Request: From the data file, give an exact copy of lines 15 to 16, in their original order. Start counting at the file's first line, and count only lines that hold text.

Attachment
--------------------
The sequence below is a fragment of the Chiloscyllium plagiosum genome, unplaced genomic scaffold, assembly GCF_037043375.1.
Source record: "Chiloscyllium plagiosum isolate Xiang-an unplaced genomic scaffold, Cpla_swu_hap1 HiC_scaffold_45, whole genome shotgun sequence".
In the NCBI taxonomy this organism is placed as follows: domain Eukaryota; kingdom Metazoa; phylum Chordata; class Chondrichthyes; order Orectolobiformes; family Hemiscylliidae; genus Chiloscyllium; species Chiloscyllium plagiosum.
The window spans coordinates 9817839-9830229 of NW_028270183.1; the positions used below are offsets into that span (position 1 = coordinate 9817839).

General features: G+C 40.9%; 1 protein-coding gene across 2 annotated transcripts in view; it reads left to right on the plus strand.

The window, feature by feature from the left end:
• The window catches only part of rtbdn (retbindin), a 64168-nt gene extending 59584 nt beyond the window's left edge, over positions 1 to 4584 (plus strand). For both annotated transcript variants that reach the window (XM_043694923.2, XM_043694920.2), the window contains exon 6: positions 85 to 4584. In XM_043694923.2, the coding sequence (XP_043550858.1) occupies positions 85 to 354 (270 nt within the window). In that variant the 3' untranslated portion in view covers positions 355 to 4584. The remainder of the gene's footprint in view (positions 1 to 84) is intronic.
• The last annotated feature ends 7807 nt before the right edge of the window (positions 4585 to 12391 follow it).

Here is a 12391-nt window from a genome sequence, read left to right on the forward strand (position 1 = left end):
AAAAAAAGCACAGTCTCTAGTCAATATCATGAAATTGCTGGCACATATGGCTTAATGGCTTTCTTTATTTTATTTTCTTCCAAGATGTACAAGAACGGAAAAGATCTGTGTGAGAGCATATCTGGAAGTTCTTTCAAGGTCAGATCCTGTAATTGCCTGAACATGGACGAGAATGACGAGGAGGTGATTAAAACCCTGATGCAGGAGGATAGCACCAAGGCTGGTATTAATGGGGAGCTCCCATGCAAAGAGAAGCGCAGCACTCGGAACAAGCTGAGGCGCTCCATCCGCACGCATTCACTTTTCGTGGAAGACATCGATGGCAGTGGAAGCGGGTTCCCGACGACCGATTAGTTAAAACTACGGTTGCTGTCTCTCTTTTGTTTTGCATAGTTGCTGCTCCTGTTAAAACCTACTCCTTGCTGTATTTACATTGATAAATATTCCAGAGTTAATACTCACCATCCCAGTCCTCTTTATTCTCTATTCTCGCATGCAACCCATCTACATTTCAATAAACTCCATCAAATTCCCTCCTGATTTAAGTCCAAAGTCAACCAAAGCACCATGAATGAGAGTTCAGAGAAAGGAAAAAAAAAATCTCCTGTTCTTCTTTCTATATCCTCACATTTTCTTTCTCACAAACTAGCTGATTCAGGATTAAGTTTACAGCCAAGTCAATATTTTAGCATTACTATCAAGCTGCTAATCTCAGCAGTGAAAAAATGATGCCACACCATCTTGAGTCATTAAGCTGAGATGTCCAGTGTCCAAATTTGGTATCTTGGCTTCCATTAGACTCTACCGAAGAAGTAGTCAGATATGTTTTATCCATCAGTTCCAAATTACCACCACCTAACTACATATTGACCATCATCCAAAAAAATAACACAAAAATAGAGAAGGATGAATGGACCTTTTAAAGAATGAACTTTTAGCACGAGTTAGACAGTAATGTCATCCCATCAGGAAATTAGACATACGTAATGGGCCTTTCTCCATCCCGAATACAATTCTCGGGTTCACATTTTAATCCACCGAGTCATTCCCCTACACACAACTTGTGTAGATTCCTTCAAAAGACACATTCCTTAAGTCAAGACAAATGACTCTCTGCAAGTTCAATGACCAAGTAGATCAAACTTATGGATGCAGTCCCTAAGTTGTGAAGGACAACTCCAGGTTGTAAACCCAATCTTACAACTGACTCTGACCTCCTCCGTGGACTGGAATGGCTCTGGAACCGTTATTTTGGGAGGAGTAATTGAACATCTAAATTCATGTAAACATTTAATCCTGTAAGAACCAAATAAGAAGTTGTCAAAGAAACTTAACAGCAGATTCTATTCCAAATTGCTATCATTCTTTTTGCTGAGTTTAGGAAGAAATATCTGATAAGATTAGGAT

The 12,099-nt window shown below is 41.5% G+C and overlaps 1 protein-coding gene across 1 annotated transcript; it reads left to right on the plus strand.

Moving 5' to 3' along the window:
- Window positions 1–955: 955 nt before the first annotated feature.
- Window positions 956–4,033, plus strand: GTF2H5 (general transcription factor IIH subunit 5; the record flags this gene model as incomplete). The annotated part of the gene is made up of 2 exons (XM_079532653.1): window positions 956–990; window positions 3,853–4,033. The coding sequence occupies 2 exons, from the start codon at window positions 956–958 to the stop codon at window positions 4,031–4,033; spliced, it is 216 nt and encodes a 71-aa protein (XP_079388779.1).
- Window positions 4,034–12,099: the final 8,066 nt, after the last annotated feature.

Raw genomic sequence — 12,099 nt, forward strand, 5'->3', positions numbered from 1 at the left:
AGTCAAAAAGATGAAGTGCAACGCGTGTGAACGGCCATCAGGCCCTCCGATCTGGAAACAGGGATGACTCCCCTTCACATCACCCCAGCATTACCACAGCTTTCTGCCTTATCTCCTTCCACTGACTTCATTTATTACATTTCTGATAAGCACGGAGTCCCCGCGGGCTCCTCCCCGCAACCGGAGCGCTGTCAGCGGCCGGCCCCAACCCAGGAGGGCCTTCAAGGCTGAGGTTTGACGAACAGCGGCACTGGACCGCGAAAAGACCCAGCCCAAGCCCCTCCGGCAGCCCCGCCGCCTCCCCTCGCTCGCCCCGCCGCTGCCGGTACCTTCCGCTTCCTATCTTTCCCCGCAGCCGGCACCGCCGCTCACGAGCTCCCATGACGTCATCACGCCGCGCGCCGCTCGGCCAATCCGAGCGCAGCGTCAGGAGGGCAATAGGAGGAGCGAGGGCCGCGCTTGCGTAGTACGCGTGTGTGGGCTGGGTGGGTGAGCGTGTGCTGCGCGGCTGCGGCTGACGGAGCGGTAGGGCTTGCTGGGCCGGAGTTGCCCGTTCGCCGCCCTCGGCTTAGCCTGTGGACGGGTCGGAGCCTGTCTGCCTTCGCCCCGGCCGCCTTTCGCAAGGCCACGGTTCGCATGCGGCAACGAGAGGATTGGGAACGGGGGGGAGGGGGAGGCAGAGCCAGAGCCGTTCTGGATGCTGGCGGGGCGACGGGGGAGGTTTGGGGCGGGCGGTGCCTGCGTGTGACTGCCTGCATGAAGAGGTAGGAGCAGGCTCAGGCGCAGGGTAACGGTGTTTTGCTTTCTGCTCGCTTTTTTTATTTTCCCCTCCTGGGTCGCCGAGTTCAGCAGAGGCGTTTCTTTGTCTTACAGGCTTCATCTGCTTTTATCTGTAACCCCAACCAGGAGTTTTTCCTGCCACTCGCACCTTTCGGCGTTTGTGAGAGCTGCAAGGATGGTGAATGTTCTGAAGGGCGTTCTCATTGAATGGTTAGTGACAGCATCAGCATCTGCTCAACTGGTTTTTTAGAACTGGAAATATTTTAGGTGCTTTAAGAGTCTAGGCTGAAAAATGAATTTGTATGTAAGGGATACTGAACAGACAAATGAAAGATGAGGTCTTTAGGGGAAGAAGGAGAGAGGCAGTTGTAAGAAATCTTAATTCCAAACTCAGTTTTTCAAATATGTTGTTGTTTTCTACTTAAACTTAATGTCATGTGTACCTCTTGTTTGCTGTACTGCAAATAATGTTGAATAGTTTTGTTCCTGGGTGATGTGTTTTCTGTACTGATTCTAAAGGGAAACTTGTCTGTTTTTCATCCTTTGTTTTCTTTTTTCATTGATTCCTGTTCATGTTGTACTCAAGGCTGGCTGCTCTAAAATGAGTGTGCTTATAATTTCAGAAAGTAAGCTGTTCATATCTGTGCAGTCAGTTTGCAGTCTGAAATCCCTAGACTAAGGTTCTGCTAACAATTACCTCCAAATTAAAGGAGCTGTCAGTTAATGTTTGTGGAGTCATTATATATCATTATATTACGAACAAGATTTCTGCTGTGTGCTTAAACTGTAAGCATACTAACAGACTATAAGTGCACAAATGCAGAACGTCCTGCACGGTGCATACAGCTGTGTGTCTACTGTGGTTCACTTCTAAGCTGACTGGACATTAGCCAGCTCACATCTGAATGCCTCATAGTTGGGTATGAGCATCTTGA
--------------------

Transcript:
- Window positions 4,034–12,099: the final 8,066 nt, after the last annotated feature.

Raw genomic sequence — 12,099 nt, forward strand, 5'->3', positions numbered from 1 at the left: